By Sade Hurst / Staff Writer
By Sade Hurst / Staff Writer
Once upon a time it was claimed that Disney did not do their homework on princesses of different cultural backgrounds.
They’ve upset critics with films like “Aladdin,” “Pocahontas,” and even “Mulan.”
Now Disney has done all their research on the culture of the new film “The Princess and the Frog,” and made sure that there is no way anyone can get offended.
But, like any other film Disney makes, there will always be critics to tell them think again, the film is still offensive.
Disney’s new film “The Princess and The Frog” has caused more controversy over a children’s film than any other Disney film before.
The film is supposed to be a new 2-D Disney Princess classic feature.
The film stars an African American girl named Tiana, who lives during the 1920s Jazz era in New Orleans.
She works as a waitress in a restaurant and is working hard toward her dreams of owning her own restaurant.
Some believe that this will teach young girls of all races that if they work hard they can achieve anything.
What separates Princess Tiana from the rest is that she’s not looking for Prince Charming and Prince Charming isn’t looking for her.
Both Tiana and her prince are strong go-getting characters.
It took a lot of revisions to this film for it to be even advertised.
Princess Tiana’s name was originally Maddy (which was a nickname for Madeleine), and her occupation was not a cook but a house servant.
Thanks to critics that think too much about these things, the film was readjusted to the satisfaction of its critics and the National Association for the Advancement of Colored People, who previewed the film.
The arguments that critics have brought up are somewhat valid, even the one brought up about the fact that the prince and princess are an interracial couple on the AOL Web site that lets African-Americans state their opinion about the new Disney princess.
But the critics are not asking the real question, why did Disney create another American princess?
Disney did a great job asking American audiences how they felt about this but they did a bad job paying attention to their international audience.
Yet Disney has become an international company, so why didn’t they create something for that audience?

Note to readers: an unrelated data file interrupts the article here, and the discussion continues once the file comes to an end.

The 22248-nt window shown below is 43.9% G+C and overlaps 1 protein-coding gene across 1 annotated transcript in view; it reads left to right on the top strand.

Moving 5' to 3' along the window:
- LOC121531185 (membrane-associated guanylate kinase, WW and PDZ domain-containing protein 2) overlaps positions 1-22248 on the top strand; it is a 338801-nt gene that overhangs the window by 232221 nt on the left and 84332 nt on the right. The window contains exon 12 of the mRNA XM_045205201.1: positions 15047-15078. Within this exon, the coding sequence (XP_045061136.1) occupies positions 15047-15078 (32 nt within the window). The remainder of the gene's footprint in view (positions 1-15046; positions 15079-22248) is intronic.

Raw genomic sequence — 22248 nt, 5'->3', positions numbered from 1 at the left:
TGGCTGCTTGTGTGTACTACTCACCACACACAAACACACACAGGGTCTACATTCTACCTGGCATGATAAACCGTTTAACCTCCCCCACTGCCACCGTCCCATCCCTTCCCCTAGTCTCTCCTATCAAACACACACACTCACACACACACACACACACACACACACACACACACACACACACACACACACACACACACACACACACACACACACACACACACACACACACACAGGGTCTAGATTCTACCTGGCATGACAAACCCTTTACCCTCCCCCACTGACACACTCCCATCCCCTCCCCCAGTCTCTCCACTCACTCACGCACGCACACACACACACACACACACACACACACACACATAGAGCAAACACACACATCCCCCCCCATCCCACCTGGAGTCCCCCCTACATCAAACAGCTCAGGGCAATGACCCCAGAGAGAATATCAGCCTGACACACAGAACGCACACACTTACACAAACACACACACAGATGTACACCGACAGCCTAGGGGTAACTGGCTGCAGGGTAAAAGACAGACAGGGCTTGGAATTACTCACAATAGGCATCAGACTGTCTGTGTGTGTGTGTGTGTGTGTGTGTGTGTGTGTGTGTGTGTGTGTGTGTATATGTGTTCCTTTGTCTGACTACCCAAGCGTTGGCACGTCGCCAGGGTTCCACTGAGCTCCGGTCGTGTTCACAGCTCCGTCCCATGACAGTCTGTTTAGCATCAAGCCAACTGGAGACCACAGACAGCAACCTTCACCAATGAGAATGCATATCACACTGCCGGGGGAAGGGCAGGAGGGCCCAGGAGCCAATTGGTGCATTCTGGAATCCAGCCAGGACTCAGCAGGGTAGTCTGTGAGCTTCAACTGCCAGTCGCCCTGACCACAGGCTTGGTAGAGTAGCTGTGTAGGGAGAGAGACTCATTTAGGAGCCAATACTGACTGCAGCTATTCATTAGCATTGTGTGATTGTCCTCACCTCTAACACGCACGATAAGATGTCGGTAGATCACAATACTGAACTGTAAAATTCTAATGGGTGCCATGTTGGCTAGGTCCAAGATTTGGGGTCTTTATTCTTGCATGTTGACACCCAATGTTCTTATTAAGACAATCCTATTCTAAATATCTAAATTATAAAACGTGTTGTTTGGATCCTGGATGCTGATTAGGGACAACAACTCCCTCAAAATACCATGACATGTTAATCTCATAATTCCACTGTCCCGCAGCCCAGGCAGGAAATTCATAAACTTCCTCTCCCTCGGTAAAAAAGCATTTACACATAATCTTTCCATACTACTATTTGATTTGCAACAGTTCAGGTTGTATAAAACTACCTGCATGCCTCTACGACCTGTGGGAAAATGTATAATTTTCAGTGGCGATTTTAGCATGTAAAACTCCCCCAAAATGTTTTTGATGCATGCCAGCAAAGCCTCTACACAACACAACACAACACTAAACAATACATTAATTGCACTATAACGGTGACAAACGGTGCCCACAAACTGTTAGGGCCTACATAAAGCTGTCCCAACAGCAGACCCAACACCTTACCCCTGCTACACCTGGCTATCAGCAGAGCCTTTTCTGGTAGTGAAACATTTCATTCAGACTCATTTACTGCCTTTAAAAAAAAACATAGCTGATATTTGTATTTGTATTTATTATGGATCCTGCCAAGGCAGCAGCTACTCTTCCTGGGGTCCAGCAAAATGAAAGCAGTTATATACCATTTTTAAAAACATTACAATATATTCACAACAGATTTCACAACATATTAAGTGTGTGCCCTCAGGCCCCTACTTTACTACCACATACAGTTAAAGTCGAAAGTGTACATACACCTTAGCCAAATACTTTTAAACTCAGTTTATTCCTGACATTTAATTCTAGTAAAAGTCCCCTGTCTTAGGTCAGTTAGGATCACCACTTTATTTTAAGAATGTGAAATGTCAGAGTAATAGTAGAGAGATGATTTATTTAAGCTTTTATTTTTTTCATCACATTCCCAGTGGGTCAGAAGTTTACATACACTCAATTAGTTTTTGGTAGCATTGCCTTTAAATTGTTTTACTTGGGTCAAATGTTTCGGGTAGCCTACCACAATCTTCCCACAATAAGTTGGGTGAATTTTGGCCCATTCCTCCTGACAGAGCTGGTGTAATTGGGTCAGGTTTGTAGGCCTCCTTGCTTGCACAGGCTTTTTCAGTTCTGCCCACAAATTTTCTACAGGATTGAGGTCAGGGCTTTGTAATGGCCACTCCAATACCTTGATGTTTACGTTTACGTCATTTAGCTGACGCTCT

If this was a long awaited film for all Blacks, Disney only paid attention to African Americans and forgot all about Blacks from all over the globe.
Tiana is from Louisiana which most Blacks should be offended by because it makes it look like all Blacks came from the South.
How can they explain this to a little Black girl from France that her ancestors are not from America’s Southern roots?
Disney failed to recognize while making this film that they have a larger audience that will also keep a close eye on this film and did not succeed in representing a Black princess for all Blacks.
African Americans should be proud about how Disney portrayed them for audiences, but should demand that they make a film for all Blacks if Disney has the international audience they say they have.
It is possible, they did a good job by not indicating where the Native American princess Pocahontas came from, yet it gave a sense of pride to Native American girls no matter where they were from.
Plus it is time that they portray the culture of Africa’s past just like they did for China with the film “Mulan,” which showed the strength of China’s past.
Disney should look into Africa’s past because it will not be that hard to find a good story about an actual princess.
Just look at the Zulu tribe, one of Africa’s most talked about tribes from the past.
I’m pretty sure there is some strong woman that has a story to tell.
Plus it would be nice to see a film done about the people of Africa rather than just the animals.
Even though “The Lion King” was a good film and had a diverse cast, the film had no Black characters.
Disney has proved that they can put in the time to put in more research by going to their American audience, but now it’s time that they take a look into all of their audiences.
Disney has done a wonderful job in creating awareness of other cultures such as Native American, Chinese and French.
If Africa is brought to the lime light, like how France is in the film “Beauty and the Beast,” we may just learn something from it since we at least learn how to say hello in French from “Beauty and the Beast.”
The Disney princess is becoming more diverse and Disney has really done a good job in tapping into the suggestions of their American clients.
“The Princess and the Frog” will have more children curious about the Jazz Age of New Orleans in the 1920s.
Yet, it is time Disney pay attention to their international viewers as well and create a film about a young South American, African, Irish or even Australian princess to her truest ancestral form so that all young children can see diversity.